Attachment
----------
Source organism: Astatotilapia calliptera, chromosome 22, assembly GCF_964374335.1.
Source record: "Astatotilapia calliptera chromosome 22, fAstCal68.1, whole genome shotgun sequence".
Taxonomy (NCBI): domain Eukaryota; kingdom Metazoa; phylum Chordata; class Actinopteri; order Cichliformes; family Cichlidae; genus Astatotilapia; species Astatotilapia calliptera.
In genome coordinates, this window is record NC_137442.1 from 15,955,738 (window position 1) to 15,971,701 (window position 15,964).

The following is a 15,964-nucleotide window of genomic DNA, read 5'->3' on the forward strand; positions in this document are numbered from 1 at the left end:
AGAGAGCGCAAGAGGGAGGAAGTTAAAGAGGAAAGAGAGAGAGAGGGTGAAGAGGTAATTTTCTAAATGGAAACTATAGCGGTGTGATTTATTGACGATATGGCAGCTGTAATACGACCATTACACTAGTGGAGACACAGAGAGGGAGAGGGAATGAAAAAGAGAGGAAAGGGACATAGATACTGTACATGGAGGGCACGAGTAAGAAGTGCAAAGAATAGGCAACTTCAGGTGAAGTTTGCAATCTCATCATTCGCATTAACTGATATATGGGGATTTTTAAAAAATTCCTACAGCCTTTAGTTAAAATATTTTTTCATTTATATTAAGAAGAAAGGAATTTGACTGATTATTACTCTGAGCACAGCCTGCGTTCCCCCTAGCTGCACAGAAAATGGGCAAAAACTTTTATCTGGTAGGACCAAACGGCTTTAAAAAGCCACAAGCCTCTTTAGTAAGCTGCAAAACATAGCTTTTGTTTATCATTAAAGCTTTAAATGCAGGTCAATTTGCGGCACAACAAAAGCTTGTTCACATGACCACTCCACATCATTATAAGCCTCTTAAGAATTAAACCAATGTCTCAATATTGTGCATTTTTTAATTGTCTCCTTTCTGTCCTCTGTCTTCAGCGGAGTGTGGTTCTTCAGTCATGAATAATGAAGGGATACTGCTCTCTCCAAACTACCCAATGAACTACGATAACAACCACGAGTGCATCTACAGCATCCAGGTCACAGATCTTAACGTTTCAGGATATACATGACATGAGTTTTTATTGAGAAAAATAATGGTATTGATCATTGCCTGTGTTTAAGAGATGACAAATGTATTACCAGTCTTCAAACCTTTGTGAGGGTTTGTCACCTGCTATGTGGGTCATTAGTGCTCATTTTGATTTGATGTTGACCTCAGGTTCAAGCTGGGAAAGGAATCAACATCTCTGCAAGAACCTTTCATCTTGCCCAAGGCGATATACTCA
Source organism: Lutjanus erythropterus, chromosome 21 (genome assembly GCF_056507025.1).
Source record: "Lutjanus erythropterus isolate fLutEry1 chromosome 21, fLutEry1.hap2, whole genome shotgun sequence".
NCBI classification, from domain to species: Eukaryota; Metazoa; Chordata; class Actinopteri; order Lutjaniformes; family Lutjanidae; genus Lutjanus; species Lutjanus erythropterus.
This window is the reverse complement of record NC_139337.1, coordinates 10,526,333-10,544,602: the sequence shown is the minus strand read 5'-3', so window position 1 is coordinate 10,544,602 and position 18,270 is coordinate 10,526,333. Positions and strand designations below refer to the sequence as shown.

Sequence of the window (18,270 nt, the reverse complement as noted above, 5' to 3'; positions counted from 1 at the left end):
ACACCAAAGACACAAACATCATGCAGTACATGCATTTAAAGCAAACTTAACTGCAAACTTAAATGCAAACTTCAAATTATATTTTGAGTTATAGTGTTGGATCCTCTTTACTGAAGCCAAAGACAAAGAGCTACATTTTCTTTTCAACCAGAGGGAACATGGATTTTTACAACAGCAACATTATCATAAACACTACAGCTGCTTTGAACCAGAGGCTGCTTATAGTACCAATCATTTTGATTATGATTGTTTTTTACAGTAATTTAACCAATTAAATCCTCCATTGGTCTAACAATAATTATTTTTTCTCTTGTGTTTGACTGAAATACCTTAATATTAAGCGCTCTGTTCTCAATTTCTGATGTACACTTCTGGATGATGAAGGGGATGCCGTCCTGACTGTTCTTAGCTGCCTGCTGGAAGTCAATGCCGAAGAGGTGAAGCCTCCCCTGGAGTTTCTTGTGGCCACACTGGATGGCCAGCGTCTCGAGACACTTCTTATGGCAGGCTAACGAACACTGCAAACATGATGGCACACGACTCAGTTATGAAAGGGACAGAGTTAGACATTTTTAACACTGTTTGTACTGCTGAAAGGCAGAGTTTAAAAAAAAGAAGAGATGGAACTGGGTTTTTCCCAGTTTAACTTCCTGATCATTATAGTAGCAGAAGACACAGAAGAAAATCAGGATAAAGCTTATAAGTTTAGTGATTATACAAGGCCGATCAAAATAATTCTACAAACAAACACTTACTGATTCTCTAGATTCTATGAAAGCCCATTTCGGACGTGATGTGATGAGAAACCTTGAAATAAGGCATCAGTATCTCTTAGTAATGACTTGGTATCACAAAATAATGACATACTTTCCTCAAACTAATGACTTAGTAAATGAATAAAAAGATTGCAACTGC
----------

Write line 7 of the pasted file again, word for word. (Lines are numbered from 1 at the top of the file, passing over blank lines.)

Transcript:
Source organism: Lutjanus erythropterus, chromosome 21 (genome assembly GCF_056507025.1).